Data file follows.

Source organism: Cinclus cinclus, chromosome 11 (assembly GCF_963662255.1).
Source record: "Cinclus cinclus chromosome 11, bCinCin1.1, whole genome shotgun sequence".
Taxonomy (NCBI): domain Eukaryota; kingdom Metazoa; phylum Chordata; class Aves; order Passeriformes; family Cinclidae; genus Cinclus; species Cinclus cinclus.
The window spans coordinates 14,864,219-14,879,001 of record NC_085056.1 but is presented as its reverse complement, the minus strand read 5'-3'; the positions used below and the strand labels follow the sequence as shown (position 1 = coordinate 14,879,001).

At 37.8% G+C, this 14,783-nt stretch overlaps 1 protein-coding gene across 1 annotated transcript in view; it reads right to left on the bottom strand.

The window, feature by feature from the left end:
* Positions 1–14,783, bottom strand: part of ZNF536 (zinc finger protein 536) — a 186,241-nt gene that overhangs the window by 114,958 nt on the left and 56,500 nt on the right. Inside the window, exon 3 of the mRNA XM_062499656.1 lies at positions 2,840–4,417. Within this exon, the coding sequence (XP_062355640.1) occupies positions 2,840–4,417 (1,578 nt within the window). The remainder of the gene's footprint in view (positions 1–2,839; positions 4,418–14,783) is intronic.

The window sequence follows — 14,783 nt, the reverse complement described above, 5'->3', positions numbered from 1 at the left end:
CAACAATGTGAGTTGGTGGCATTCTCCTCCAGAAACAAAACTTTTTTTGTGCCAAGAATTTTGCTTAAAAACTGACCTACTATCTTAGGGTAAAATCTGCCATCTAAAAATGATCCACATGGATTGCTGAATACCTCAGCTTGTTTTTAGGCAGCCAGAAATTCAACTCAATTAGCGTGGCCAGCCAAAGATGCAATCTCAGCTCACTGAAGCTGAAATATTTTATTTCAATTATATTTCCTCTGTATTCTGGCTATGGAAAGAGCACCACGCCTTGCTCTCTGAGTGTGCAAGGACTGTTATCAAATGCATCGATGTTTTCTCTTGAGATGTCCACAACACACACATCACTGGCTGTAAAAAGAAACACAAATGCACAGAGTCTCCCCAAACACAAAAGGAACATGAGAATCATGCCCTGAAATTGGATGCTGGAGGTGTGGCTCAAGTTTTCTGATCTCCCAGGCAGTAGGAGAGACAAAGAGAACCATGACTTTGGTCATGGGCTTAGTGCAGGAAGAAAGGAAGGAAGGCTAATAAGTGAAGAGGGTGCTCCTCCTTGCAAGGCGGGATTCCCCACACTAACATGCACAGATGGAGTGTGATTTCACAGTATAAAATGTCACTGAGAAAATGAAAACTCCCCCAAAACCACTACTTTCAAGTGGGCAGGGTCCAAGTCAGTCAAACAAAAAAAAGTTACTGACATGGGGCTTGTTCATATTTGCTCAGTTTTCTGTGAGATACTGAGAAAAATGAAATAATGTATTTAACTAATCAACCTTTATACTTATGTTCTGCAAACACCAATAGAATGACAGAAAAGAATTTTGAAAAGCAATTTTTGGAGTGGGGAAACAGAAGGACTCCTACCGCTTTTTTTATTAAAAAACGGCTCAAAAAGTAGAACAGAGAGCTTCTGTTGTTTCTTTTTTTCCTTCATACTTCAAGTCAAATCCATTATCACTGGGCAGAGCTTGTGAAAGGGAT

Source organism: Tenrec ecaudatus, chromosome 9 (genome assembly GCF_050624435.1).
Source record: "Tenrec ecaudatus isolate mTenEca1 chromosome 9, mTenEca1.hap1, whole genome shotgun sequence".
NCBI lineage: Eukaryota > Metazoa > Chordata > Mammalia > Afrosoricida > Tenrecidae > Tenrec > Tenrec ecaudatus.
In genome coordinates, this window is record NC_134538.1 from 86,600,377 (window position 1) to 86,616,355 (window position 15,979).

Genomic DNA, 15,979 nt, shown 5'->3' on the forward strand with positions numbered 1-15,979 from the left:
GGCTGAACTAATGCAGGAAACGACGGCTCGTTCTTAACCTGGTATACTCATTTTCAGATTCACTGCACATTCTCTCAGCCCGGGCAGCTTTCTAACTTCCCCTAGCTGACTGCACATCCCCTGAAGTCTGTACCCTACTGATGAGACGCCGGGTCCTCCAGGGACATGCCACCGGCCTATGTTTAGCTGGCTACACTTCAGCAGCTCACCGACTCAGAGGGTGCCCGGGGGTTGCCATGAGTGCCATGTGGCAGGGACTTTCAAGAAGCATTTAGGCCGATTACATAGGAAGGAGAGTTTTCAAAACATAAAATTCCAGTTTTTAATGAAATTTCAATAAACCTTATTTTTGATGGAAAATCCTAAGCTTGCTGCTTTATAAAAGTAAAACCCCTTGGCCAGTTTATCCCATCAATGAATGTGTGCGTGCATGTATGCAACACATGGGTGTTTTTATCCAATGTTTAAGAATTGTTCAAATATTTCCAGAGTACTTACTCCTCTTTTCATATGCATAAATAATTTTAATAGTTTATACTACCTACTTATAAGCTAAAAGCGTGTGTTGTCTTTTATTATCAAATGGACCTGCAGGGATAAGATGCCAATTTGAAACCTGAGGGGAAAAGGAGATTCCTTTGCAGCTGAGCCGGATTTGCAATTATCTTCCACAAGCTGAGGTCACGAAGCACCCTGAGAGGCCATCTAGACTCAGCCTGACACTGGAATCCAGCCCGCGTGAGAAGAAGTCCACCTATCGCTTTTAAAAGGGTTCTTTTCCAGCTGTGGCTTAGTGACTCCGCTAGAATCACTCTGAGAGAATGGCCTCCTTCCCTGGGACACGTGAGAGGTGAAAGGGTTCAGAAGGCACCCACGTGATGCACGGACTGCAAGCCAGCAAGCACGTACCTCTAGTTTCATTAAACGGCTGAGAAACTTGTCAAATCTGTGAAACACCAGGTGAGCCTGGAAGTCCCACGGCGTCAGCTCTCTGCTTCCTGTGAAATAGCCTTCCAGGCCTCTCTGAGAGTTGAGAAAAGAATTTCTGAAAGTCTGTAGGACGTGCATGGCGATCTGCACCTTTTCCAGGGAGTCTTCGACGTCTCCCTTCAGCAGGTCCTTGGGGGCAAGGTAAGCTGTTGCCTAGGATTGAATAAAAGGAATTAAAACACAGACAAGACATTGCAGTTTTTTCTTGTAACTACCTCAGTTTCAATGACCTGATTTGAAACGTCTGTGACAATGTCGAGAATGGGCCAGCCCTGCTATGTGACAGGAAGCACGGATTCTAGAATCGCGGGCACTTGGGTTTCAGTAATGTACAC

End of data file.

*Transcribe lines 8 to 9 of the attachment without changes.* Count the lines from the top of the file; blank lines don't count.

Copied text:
The window sequence follows — 14,783 nt, the reverse complement described above, 5'->3', positions numbered from 1 at the left end:
CAACAATGTGAGTTGGTGGCATTCTCCTCCAGAAACAAAACTTTTTTTGTGCCAAGAATTTTGCTTAAAAACTGACCTACTATCTTAGGGTAAAATCTGCCATCTAAAAATGATCCACATGGATTGCTGAATACCTCAGCTTGTTTTTAGGCAGCCAGAAATTCAACTCAATTAGCGTGGCCAGCCAAAGATGCAATCTCAGCTCACTGAAGCTGAAATATTTTATTTCAATTATATTTCCTCTGTATTCTGGCTATGGAAAGAGCACCACGCCTTGCTCTCTGAGTGTGCAAGGACTGTTATCAAATGCATCGATGTTTTCTCTTGAGATGTCCACAACACACACATCACTGGCTGTAAAAAGAAACACAAATGCACAGAGTCTCCCCAAACACAAAAGGAACATGAGAATCATGCCCTGAAATTGGATGCTGGAGGTGTGGCTCAAGTTTTCTGATCTCCCAGGCAGTAGGAGAGACAAAGAGAACCATGACTTTGGTCATGGGCTTAGTGCAGGAAGAAAGGAAGGAAGGCTAATAAGTGAAGAGGGTGCTCCTCCTTGCAAGGCGGGATTCCCCACACTAACATGCACAGATGGAGTGTGATTTCACAGTATAAAATGTCACTGAGAAAATGAAAACTCCCCCAAAACCACTACTTTCAAGTGGGCAGGGTCCAAGTCAGTCAAACAAAAAAAAGTTACTGACATGGGGCTTGTTCATATTTGCTCAGTTTTCTGTGAGATACTGAGAAAAATGAAATAATGTATTTAACTAATCAACCTTTATACTTATGTTCTGCAAACACCAATAGAATGACAGAAAAGAATTTTGAAAAGCAATTTTTGGAGTGGGGAAACAGAAGGACTCCTACCGCTTTTTTTATTAAAAAACGGCTCAAAAAGTAGAACAGAGAGCTTCTGTTGTTTCTTTTTTTCCTTCATACTTCAAGTCAAATCCATTATCACTGGGCAGAGCTTGTGAAAGGGAT